That tiny seed in the palm of my hand is an Amaranth seed

Monday, 17 September 2012

Exciting times ahead!

An atmospheric shot of the local fountain.
It is a shame you can't see all the colours of
the trees as they turn orange and red. Must
get a new camera that goes in my handbag.
I have another announcement to make this week. In July I mentioned that I was going to become a grandma for the first time, well now I get to be a grandma twice over. My daughter is expecting her first child at the end of March. So next year is looking to be a very exciting year, with grandchildren on the way and our youngest due to graduate from university.

Our poorly pussy cat spent all week nearly in this spot.
Not so exciting news is the fact that Sofie was very sick this week. She was a bit off on the Monday night and I spent Tuesday in to see how she got on. Towards the end of the evening she was starting to hide in dark corners and so we knew something was very wrong. The next morning she was no better and so we took her to the vets. The examination by the vet caused her to throw up, which was strange as she hadn't actually eaten anything for over 24 hours. She had a very sore throat and a high temperature and had become dehydrated so she was given a saline drip and injected with vitamins and antibiotics. I had had to dribble water down her throat using a teaspoon prior to that, because she wouldn't drink. When she got home she must have been very sore on one side as she seemed to get stuck somehow, it is really hard to explain, but she was in a very strange pose and meowing away at me. I placed her on her side with the side uppermost where all the fluid from the drip had accumulated and she promptly fell asleep. She spent most of the week asleep and had one more saline drip before she started to really recover and even then it was very slow and the vet was quite worried about her. I had to give her injections as she is hopeless to get tablets down and I worked out this was far easier on her and me than trying to get the wretched tablets down her. We think she disappeared on us once because she got so freaked out by the trauma of trying to get tablets down her. The good news is that today she was much better and running around out on the land once more and the problem? Not sure really as the vet was not convinced that she should have been so sick from a sore throat and a bit of a fever and wondered if she had also eaten something poisonous. I guess we will never know.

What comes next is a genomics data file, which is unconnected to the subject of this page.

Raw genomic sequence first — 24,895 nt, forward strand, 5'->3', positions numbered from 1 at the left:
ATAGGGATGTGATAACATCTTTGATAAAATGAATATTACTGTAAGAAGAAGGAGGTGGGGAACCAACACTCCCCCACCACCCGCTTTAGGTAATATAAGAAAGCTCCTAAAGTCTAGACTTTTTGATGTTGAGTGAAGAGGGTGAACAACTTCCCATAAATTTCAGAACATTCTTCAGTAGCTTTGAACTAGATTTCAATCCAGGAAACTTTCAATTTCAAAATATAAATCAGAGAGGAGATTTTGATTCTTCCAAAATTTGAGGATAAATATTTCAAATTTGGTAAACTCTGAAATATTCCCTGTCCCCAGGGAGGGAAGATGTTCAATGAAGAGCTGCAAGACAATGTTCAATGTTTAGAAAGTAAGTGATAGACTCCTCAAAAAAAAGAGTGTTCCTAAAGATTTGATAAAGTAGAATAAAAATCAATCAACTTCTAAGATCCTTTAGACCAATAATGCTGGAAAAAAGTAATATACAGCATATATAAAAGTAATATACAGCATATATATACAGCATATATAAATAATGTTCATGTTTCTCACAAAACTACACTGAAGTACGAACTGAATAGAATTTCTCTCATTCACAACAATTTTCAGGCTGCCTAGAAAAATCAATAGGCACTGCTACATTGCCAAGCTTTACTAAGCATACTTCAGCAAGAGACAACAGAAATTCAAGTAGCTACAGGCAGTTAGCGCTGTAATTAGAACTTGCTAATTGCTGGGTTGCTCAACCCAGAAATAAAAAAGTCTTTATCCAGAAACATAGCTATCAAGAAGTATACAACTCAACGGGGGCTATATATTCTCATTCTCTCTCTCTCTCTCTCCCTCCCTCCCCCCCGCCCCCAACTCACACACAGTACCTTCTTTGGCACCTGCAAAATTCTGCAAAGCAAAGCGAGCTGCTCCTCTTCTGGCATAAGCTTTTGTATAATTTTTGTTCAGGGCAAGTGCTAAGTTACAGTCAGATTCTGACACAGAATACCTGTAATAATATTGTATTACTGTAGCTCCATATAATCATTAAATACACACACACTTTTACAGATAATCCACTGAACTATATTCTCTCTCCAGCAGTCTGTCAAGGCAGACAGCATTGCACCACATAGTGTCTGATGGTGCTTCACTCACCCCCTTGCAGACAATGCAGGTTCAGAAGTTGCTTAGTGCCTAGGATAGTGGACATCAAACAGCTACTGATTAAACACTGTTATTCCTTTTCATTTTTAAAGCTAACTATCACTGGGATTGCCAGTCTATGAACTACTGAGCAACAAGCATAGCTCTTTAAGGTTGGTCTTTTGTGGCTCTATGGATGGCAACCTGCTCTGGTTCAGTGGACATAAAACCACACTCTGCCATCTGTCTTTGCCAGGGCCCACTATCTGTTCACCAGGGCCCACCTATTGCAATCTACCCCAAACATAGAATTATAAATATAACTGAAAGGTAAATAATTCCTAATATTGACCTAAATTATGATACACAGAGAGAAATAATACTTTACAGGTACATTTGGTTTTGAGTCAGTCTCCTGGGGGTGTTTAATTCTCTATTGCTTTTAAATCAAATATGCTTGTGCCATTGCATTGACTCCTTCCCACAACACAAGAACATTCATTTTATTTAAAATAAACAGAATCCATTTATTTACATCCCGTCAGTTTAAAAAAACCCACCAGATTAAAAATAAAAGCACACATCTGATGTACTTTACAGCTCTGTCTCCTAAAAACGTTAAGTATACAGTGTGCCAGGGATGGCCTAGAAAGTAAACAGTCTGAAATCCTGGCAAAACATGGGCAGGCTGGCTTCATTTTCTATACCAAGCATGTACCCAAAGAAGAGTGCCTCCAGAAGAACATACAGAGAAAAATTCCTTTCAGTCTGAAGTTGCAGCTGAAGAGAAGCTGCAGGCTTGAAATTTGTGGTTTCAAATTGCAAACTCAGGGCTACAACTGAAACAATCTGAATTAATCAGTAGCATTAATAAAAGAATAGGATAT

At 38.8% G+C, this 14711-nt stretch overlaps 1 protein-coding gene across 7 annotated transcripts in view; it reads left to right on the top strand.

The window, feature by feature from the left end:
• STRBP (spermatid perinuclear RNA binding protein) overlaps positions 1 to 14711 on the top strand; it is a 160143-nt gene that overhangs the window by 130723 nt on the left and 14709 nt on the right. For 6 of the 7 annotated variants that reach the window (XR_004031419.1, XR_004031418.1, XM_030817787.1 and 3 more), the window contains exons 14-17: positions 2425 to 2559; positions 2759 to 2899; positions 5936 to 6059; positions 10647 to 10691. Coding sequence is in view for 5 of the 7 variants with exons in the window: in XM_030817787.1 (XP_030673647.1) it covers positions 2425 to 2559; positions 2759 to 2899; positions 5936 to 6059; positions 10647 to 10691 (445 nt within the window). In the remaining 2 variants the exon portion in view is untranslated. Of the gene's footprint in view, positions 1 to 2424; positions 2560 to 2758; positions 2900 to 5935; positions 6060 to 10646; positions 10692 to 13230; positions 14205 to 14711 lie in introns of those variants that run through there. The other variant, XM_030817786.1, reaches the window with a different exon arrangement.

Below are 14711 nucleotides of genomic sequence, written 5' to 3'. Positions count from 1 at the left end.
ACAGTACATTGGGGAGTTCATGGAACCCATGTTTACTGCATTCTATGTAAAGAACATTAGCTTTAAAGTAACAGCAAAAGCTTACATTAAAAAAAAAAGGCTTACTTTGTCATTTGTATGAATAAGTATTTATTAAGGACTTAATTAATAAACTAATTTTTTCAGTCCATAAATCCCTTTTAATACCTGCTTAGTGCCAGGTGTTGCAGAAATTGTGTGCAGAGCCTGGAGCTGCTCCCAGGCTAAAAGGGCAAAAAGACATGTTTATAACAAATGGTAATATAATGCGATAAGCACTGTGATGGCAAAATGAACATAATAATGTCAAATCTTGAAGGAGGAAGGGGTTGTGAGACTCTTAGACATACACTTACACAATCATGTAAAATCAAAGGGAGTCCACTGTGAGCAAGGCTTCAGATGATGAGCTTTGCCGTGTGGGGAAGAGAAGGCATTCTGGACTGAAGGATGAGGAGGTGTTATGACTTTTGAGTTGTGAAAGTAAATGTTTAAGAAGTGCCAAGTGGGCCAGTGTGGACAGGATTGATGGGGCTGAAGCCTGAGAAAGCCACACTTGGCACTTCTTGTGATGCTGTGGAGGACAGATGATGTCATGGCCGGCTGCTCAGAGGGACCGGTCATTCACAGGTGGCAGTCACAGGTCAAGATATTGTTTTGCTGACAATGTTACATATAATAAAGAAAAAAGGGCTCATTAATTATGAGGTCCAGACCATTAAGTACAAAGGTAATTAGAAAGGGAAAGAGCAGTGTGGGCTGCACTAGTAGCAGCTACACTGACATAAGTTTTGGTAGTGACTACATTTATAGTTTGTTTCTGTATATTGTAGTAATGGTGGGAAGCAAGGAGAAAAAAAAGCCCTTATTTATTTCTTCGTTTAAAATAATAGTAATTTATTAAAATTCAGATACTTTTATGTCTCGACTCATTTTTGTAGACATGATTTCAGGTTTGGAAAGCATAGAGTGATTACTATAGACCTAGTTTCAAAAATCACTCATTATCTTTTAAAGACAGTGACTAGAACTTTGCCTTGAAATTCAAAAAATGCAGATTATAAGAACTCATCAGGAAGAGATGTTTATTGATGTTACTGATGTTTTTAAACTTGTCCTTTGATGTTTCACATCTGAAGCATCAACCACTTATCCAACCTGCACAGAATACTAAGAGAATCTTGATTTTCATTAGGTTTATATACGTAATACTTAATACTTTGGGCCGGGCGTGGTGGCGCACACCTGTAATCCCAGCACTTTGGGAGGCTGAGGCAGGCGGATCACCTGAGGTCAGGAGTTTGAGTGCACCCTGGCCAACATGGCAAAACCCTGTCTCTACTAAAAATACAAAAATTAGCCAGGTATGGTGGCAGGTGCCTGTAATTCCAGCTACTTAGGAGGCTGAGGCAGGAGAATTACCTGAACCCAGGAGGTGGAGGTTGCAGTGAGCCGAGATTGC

The remodelled river after the installation of the new mini
hydro-electric station
Last week we got a lamb that I had had to cut it up into meal sized pieces and I managed to make a better job of it than the last one we had, but it still looks rather rough. The things you learn! I mentioned this on facebook and also mentioned that actually if I had a choice I would now rather have goat to eat as it is like lamb but less fat (although the one we had wasn't particularly fatty this time, they must have been running it around getting it in training). My friend who has supplied us with goat meat in the past said they were planning a meal of goat soon and would I like to come. Now would I pass up the chance of a meal cooked by someone else? You bet I wouldn't! There was only one small detail, the piece of meat was actually still running around the field and since I don't like my meat to leave the plate whilst eating we had to wait until it was no longer running around the field and taken up residence in the fridge/freezer. The meal was absolutely worth the wait though and we even got sent home with a rabbit for the freezer and a leg of the goat.

No longer running wild around the field - well have you ever
seen squash plants grow when they are starting to really take
off or rather take over! These squash plants are from the left
Uchiki Kuri, Black Futsu and Thelma Sanders Sweet Potato
(and they really do taste like sweet potato with the same
texture). Don't you just love some of the weird names
they have?